Data Masking in PeopleSoft HCM
PeopleSoft HCM customers regularly copy their production database to development and test environments in order to keep the different databases synchronised and up-to-date. Regularly, the question arises as to whether to anonymise the production data so that maintenance personnel cannot access employees’ confidential data. In the end, in our experience, most companies choose to better their application security but not to apply any data masking between production and its copies. But let’s review some elements of the debate, and what data you might want to scramble if you choose this path.
An important motivation behind data masking is legal liability. Most countries now have legislation in place to protect individuals’ privacy, and companies collecting their information are bound to protect this data and use it appropriately. In Canada, we have the Personal Information Protection and Electronics Documents Act (PIPEDA) federally, with some provincial variations.
Regarding data dissemination, my understanding (insisting that I’m not in any fashion a legal professional) is that the most critical aspects are:
- to collect only data with a reasonable purpose for the organisation,
- to obtain the individual’s consent for this collection
- to dispose -delete, anonymise- of the data when it is no longer necessary to fulfil the original purpose.
Thus the question of whether to proceed with data masking when copying from production to another environment is, legally, whether masked data can be used to do the job in a maintenance environment. I think most payroll administrators would find it hard to test, say, a payroll correction with a sufficient trust in the results and in a time-efficient manner without somehow recognising their production data (positions, jobs, departments, dependants, pay history, etc…) . Of course, you could anonymise more easily a development environment, but it is only meaningful if the developers whose access you are limiting never have access to test or production environments when a bug has to be tracked there, including for emergency situations.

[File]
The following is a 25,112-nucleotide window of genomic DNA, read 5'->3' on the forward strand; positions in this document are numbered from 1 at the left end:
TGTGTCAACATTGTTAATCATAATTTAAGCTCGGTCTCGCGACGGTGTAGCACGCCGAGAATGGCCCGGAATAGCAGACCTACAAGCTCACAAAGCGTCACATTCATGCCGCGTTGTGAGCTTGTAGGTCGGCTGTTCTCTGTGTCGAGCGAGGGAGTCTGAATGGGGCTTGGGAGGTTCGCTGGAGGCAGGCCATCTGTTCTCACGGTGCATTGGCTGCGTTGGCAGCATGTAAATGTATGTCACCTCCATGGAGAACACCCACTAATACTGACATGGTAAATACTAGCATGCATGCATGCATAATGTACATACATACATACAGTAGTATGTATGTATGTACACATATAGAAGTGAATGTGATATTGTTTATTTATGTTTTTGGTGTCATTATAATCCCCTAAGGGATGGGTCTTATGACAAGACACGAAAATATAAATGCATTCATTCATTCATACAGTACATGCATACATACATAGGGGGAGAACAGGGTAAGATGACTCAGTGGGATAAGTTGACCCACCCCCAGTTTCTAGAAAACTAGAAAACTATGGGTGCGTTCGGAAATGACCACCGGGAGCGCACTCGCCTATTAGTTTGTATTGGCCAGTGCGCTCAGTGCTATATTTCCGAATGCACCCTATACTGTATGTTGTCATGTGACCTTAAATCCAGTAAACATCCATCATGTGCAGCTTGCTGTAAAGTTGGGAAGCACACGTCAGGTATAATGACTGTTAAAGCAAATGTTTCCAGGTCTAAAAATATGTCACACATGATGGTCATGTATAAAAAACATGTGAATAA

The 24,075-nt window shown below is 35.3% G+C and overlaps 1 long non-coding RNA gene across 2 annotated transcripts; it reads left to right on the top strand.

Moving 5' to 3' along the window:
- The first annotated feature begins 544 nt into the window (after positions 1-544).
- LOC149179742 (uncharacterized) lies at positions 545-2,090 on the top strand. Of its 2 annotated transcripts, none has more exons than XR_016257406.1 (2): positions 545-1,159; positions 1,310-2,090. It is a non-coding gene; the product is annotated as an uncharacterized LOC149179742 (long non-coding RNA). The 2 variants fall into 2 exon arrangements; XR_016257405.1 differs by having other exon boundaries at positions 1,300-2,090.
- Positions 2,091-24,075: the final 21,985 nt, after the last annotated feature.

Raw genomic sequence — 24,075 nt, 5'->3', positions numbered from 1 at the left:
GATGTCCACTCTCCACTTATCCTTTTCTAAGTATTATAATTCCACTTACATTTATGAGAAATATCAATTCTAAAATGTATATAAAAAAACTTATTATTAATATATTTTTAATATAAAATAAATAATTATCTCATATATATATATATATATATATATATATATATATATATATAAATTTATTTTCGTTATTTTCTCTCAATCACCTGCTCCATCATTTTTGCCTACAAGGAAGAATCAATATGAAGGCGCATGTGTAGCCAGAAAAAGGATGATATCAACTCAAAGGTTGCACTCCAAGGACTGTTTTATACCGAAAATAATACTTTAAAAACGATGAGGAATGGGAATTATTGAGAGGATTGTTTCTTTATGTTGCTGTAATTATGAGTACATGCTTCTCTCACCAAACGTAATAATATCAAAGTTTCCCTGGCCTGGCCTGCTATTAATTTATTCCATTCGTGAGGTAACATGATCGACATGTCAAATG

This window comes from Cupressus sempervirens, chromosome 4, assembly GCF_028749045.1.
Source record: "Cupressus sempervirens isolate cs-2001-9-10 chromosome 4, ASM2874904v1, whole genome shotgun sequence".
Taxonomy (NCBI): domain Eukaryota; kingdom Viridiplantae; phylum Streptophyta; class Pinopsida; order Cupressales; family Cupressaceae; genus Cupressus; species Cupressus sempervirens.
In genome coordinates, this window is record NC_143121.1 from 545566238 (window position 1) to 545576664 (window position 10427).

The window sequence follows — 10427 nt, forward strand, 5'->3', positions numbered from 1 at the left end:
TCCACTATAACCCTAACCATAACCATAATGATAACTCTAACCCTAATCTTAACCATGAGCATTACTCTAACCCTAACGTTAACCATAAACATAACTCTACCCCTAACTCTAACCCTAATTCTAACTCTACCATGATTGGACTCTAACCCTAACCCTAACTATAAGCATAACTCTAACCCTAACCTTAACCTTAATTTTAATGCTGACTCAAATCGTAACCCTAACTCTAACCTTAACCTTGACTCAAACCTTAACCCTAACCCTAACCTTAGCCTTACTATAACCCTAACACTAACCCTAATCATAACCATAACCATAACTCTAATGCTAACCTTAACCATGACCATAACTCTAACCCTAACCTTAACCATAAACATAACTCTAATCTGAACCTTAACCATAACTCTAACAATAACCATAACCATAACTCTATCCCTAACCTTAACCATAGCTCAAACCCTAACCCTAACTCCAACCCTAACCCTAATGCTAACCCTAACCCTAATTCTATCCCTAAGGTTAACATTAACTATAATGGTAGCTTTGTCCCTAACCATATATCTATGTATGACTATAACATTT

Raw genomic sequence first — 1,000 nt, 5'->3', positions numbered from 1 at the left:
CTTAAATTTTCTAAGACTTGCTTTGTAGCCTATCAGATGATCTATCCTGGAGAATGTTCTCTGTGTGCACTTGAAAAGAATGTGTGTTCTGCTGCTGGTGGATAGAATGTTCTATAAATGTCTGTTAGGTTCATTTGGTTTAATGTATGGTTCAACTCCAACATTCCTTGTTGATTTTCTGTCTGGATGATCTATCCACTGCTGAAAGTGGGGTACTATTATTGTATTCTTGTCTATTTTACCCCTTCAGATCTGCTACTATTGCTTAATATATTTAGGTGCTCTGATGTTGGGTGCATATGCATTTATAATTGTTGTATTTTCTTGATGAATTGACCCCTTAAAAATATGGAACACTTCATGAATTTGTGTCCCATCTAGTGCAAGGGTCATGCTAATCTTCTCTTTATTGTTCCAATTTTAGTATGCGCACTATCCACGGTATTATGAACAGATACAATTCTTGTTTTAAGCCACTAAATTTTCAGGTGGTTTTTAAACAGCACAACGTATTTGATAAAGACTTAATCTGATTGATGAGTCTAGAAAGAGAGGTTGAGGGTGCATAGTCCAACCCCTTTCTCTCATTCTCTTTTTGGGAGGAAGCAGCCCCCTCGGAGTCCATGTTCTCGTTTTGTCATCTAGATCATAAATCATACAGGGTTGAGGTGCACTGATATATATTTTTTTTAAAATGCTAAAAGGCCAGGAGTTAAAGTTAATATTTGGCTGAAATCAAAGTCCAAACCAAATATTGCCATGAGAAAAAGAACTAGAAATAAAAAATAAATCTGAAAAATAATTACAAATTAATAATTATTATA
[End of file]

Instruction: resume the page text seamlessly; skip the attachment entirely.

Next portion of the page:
It is easy to superficially scramble the data: name, street address. But anybody with minimum application knowledge can research information based on position, job, department, hierarchy, number and birth date of dependant… And modifying some of this data would render the environment inadequate for testing. For instance, payroll data must be consistent in its history, and modifying the job, salary, location… of an employee might produce some undesirable results.
In the end, the support teams must decide, in agreement with the legal team, if and how much they can scramble the data while still obtaining a database that is usable for testing (allowing to find the necessary information) and trustworthy in its results (giving test results that gives confidence to transfer application modifications to production).
If data masking is deemed part of the data privacy solution, here are some HCM examples of fields that are candidate for masking, providing a degree of anonymity:
- addresses (street),
- Telephone numbers,
- Bank account numbers
- Driving licence numbers
- Email addresses
- Emergency Contacts
- Honors and Awards
- Performance Data
- Licenses and Certificates
An alternative is to consider that IT people (including external consultants and outsourced resources) are not inherently less trustworthy that HR/Payroll administrators, given similar information, training, and contractual terms. As long as you implement adequate segregation of duties.